Access Denied

June Men's Room column

Early this year, I got my hands on some “voice-recognition software.” That’s a tech-y term meaning I could just talk into a microphone, and the program would put my words on the screen. Hallelujah – no more typing! Finally, I could work while holding my grape Slurpee and Honey Bun.

There was, however, the matter of getting this new software set up. I tried. I tried again. Tried again. Tried again. Tried again. Tried again. Read the directions and tried again. No go. My computer kept telling me I didn’t have access to some folder.

I called the company. The guy told me to try again. Again, nothing happened. I tried five more times but came up empty.

“Access is to the folder is denied,” the guy said.

“But it’s my computer,” I said. “I own the folder. I own the access.”

“You should call Microsoft,” he said.

“And say what?” I asked.

“Say there’s a problem with your computer.”

“That’s it? I’m supposed to call Bill Gates and tell him I’m having computer problems?”

“Mr. Gates is no longer involved with the day-to-day operations at Microsoft,” the guy said. “You should call the switchboard.”

“Microsoft has a switchboard?” I asked.

“Sir,” he said, “the problem isn’t with our software. The problem is with your computer.”

I called a repair shop.

“Folder access denied?” this guy asked. “That’s never a good sign.”

I called tech services at work. After 45 minutes of sharing my screen with this guy, we agreed on a strategy: give up.

“This software is junk,” I complained.

“Wellllllllll,” he said, and when he dragged it out like that, I knew bad news was coming, “I see that your computer is kind of – when did you buy it?”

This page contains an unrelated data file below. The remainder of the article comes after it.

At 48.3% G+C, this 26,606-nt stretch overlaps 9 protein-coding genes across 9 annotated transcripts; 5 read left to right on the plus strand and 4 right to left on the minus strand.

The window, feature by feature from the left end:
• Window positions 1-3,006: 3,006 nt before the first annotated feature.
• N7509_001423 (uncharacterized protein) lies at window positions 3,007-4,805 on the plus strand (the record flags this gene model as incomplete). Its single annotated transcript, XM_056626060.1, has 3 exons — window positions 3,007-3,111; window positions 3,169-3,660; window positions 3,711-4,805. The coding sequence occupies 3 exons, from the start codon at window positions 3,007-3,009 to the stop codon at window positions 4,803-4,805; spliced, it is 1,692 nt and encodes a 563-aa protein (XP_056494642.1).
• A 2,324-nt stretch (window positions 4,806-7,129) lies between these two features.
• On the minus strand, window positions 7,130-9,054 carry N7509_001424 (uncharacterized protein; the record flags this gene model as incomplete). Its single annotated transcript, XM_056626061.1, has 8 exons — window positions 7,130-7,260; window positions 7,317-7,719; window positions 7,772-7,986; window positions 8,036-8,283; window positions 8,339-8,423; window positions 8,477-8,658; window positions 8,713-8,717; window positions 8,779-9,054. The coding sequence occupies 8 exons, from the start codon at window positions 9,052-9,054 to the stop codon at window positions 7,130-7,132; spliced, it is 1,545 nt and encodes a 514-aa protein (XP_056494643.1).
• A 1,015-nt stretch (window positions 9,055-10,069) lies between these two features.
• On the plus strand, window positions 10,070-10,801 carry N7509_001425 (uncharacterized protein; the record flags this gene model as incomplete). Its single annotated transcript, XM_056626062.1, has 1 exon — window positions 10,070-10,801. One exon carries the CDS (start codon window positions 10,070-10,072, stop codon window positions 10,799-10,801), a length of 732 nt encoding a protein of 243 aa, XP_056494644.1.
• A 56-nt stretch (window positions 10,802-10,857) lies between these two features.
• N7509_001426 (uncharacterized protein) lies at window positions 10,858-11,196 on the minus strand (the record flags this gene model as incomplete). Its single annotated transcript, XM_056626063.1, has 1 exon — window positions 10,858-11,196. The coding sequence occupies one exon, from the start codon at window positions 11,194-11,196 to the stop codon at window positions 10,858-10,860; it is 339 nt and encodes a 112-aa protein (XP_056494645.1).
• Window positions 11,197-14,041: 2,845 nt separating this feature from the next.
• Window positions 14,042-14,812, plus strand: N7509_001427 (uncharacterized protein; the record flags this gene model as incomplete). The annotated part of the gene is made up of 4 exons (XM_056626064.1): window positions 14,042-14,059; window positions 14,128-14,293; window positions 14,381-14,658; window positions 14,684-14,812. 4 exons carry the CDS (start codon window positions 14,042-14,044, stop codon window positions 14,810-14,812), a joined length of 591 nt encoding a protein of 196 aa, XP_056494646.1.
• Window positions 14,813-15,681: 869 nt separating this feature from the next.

“Uh, a while back,” I said.

What I didn’t say was that “a while back” meant 2013, when I bought the computer used off Craigslist from an amateur filmmaker who had loaded the thing with vast video files and hadn’t updated the software since the day of purchase. In computer time, mine was prehistoric.

“I’m not telling you to buy a new one,” the tech services guy said, “but that might be what it takes to get the voice software to work.”

Indeed, that’s what it took: a thousand-dollar investment to make a $250 program work.

Now my desk sags beneath the weight of two computers: one old and slow but bargain priced and outfitted with a display so sharp I can look at pictures of my late dog and practically smell his fishy breath, and the other new and rocket fast but expensive and thrown together with a down-market screen that makes everything look like it’s covered in cheesecloth.

As for the voice-recognition program, it does what it’s supposed to do – and does it so well that when I give feedback to my grammar students, it cuts through the nonsense. I’ll say, “Add a semicolon instead of a comma, and make the ending a question mark rather than a period,” and the computer responds with, Add ; instead of ,, and make the ending ? rather than..

So, the software works great. It’s also useless.

I typed all these words myself. And, I’m sad to say, I had to put down my bun and Slurpee to do it.

Tim Bass is coordinator of UNCW’s bachelor of fine arts program in creative writing.

To view more of illustrator Mark Weber’s work, go to

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Categories: Culture